“Medicaid doesn’t pay for couple’s heartbreak”

Melissa Fletcher Stoeltje
San Antonio Express-News  
February 17, 2013 


When a woman receiving Medicaid assistance was pregnant with quadruplets, the state turned down her request for aid for a fetal reduction, which was recommended by her doctor. Two of the fetuses would have been aborted, increasing the chances the mother would survive and have two babies with fewer short-term and long-term health problems. It would have cost $4,000, but the state, bound by its rules about abortion, doesn’t automatically pay for it. Denied the aid and not informed she could appeal, the woman gave birth to four babies prematurely: two died days afterward and two had to spend weeks in a neo-natal intensive care unit at an average cost of $7,000 a day for both. The mother’s hospital bill plus the care over the years for the two babies could cost the Medicaid program, partly funded by the state taxpayers, hundreds of thousands of dollars, maybe even $1 million.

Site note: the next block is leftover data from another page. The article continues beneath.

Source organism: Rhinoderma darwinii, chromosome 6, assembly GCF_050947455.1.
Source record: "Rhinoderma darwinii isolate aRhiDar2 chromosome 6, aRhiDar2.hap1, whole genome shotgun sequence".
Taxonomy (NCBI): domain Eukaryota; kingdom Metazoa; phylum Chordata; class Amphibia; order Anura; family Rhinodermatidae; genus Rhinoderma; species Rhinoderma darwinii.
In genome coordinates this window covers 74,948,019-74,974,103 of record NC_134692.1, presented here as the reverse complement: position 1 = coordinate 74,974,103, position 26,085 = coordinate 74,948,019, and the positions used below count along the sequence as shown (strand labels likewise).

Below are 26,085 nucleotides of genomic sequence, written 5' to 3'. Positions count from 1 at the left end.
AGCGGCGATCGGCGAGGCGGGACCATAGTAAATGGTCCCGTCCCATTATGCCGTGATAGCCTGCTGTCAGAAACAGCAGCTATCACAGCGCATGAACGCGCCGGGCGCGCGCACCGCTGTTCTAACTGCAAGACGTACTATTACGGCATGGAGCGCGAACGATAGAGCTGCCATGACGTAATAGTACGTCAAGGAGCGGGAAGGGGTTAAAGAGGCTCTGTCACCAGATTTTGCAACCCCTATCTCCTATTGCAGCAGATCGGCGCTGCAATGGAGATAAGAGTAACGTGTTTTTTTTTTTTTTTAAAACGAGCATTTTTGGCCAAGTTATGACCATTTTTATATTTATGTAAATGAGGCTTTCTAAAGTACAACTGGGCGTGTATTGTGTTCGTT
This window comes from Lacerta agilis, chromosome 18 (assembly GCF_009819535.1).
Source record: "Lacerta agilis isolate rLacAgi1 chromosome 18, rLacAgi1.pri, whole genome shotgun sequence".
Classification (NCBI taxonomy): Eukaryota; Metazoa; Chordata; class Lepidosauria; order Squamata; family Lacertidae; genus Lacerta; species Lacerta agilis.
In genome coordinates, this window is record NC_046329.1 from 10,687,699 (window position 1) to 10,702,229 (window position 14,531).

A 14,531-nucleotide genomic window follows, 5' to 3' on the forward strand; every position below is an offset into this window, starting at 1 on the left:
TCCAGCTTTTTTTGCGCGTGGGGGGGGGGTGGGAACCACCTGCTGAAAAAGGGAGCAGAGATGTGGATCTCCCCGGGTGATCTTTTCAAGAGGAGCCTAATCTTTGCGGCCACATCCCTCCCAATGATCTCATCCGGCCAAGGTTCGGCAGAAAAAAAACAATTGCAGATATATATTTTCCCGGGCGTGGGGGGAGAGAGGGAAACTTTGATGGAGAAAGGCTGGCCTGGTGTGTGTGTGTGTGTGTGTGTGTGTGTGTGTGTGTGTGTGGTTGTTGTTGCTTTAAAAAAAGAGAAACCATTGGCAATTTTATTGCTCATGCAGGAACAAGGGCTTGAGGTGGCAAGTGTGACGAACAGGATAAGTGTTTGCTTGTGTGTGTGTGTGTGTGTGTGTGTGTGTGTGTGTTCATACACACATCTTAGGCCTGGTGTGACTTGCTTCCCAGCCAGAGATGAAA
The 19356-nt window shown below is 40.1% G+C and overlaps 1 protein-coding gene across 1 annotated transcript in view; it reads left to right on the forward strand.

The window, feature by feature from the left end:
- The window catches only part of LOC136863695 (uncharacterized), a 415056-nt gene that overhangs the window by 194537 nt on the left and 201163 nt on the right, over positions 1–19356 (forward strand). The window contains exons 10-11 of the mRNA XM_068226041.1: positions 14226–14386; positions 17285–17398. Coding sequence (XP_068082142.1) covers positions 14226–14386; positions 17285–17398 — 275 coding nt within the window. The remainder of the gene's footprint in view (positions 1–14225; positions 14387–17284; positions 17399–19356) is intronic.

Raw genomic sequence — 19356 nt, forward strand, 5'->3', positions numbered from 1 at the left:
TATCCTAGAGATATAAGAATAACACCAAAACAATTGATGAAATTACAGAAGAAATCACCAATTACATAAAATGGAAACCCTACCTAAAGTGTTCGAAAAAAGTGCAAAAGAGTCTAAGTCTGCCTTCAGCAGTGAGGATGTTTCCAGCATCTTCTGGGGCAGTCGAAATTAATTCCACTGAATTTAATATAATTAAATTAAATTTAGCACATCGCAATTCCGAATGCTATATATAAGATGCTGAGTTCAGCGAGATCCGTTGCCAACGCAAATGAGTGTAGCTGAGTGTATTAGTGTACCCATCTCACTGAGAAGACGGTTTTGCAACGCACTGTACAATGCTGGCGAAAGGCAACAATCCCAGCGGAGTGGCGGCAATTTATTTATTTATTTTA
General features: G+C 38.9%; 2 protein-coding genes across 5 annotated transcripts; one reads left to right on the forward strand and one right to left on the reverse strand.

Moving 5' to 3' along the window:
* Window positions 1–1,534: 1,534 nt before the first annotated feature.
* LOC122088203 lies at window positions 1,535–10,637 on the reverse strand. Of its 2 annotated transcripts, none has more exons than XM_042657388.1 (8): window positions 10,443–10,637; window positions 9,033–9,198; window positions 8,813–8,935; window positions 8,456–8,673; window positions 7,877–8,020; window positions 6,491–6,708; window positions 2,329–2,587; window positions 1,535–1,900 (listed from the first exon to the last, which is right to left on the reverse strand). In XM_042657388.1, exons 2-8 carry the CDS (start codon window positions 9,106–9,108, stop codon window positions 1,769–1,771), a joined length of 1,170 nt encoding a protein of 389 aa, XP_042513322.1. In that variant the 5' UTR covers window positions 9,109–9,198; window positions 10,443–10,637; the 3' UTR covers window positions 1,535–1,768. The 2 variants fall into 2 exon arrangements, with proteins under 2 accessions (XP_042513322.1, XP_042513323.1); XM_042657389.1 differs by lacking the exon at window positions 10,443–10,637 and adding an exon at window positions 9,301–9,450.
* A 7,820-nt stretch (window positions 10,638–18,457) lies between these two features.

At the time reporter Melissa Fletcher Stoeltje wrote this story, Gov. Rick Perry and many legislators were speaking out against the high cost of the Medicaid program, saying the president’s changes to it would eventually bankrupt the state. Texas eventually rejected the federal government’s offer of more Medicaid money. The story was a vivid example of how policy, politics and medical practice can collide, regardless of the consequences for one mother or the taxpayers.

LINK to story online.

Submitted by Melissa Fletcher Stoeltje.

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